Central to a representative democracy is the existence and efficacy of the dialogue between citizens and their representatives. There are many ways and contexts in which this can be done."'It’s extremely disrespectful to be talking to a camera instead of human beings,' University of Iowa student Brad Pector said in his address to the regents."
-- Katelyn Weisbrod, "Concerns Voiced at Regents Public Hearing," The Daily Iowan (online), April 16, 2017
At the moment we're in the middle of one of them -- the party primaries and caucuses preceding a presidential election, with their accompanying opportunity for at least some citizens (starting with virtually all Iowans) to confront and question candidates one-on-one.
But the goals and methods of public dialogue are equally applicable in less dramatic contexts -- like the Iowa Board of Regents.
As if that was not discouraging enough, every other possible thing was done to minimize even the video camera's use.
* There was minimal notification of this stakeholder opportunity.Clearly, Mr. Rastetter needs some mentoring, or at least some exposure to alternative means of promoting the democratic dialogue between himself and those Iowans with a stake in the state's institutions of higher education -- namely, all Iowans.
* Indeed, anyone exercising the initiative to search for information on the Regents' Web page would have been misled. Even someone willing to make the effort, who knew how to find the Regents' Web page, and who knew that what they were looking for was misnamed "Regents Public Hearings Schedule," would have discovered from the home page-linked document that the latest "hearing" was held last February.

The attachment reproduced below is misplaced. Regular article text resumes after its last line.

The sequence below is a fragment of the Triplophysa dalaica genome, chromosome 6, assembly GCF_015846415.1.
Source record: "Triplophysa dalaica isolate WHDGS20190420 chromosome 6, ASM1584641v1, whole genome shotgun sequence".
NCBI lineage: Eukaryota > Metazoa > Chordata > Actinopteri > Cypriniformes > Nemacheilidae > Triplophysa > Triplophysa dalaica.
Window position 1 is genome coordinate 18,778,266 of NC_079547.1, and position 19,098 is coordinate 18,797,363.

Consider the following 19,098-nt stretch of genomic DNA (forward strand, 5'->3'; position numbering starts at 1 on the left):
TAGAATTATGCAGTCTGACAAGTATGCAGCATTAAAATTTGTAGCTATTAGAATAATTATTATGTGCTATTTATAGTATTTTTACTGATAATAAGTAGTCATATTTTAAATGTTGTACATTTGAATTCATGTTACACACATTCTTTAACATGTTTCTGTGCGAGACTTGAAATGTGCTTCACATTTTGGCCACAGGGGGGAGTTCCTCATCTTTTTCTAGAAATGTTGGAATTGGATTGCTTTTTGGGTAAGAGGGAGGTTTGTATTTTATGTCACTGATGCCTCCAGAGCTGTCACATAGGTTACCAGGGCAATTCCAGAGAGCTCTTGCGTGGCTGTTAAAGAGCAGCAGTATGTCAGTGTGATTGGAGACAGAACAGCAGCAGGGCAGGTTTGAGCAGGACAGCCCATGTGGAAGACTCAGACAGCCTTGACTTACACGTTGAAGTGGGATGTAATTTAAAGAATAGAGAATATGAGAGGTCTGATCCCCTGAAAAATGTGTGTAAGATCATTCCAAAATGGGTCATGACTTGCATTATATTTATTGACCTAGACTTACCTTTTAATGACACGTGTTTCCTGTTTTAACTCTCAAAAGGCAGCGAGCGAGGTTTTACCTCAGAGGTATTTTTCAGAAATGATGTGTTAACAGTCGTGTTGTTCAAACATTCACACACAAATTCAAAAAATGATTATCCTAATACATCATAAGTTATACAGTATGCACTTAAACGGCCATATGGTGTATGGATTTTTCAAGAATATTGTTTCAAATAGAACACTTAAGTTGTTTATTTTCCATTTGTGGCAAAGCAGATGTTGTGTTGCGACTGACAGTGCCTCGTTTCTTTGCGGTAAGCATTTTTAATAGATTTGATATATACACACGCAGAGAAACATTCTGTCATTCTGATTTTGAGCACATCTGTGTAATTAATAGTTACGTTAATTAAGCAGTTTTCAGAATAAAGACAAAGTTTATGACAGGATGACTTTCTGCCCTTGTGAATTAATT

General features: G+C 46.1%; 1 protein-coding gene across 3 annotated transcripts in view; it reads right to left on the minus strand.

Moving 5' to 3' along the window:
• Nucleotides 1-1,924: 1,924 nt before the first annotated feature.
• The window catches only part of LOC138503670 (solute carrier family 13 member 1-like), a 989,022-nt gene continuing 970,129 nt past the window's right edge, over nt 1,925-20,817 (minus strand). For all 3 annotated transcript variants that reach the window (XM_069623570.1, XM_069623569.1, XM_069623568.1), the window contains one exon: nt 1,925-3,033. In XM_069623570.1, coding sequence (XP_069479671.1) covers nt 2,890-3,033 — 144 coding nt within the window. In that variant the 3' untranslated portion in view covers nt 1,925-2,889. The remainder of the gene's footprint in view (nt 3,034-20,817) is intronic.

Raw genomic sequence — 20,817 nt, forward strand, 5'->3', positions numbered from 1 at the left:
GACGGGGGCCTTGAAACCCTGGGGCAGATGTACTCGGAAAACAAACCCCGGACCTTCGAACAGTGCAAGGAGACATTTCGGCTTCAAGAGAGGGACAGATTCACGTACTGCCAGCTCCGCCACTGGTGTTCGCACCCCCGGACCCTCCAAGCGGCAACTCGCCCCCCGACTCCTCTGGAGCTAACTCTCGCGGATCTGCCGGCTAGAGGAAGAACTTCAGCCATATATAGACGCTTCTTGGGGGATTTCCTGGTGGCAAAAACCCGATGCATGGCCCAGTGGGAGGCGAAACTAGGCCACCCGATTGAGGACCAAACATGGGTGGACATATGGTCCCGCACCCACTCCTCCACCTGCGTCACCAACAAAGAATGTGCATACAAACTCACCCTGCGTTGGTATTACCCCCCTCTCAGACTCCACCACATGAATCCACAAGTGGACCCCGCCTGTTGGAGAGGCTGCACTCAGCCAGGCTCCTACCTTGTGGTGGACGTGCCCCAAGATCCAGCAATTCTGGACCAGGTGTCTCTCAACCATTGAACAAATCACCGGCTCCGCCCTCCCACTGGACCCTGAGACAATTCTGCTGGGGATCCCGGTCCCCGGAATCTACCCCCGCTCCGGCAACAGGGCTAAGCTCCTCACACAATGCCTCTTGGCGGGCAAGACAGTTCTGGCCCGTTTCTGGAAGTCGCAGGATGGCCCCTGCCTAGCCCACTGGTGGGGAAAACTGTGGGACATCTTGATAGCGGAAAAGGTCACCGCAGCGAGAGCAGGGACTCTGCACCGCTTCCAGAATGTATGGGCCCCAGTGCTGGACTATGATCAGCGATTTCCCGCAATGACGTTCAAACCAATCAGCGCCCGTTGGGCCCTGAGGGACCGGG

* Persistent hunting for a schedule including Friday's opportunity would have required much more initiative, far away from the home page. "Public Hearings Schedule" ("4:00 – 5:00 p.m. University of Iowa University Capitol Centre, Room 2520C").
* Of all the buildings President Rastetter could have chosen for their "hearing," the "University Capitol Centre" (without providing a street address) would be one of the least well known among out-of-towners, Iowa City residents, and even University old timers and new arrivals. Thus, for some who might want to attend this would at least require some additional modest research.
* Only a total of one hour of the video camera's time was made available to stakeholders, each of whom would be severely limited to a three-to-five-minute slice of the hour. "Board of Regents, State of Iowa, Notice of Public Hearings Schedule," February 11, 2016, p. 2 (the document linked from the Regents' home page that only references "hearings" in February).
* Even worse, the chosen day and hour were the worst possible from among the 40 working hours available that week: from 4:00 to 5:00 p.m. on a beautiful, sunny, 70-degree Friday afternoon in April.
* But of course the greatest deterrent to participation was the futility of doing so. As The Gazette's Vanessa Miller has described these "hearings": "The hearings occur the week before the board meetings, last one hour, and are staffed by institutional transparency officers. No regents attend the hearings in person, and speakers must talk into a video camera. Their messages are recorded . . .. No one verifies board members watch the videos." Vanessa Miller, "Speakers at University of Iowa Hearing Criticize 'Troubling' Regent Communication Process; 'Step Up or, in Fact, Step Down,'" The Gazette (online), February 18, 2016, 7:36 p.m. And for more material regarding this procedure, Mr. Rastetter's support of it, and others' objections, see below "Additional Related News Stories."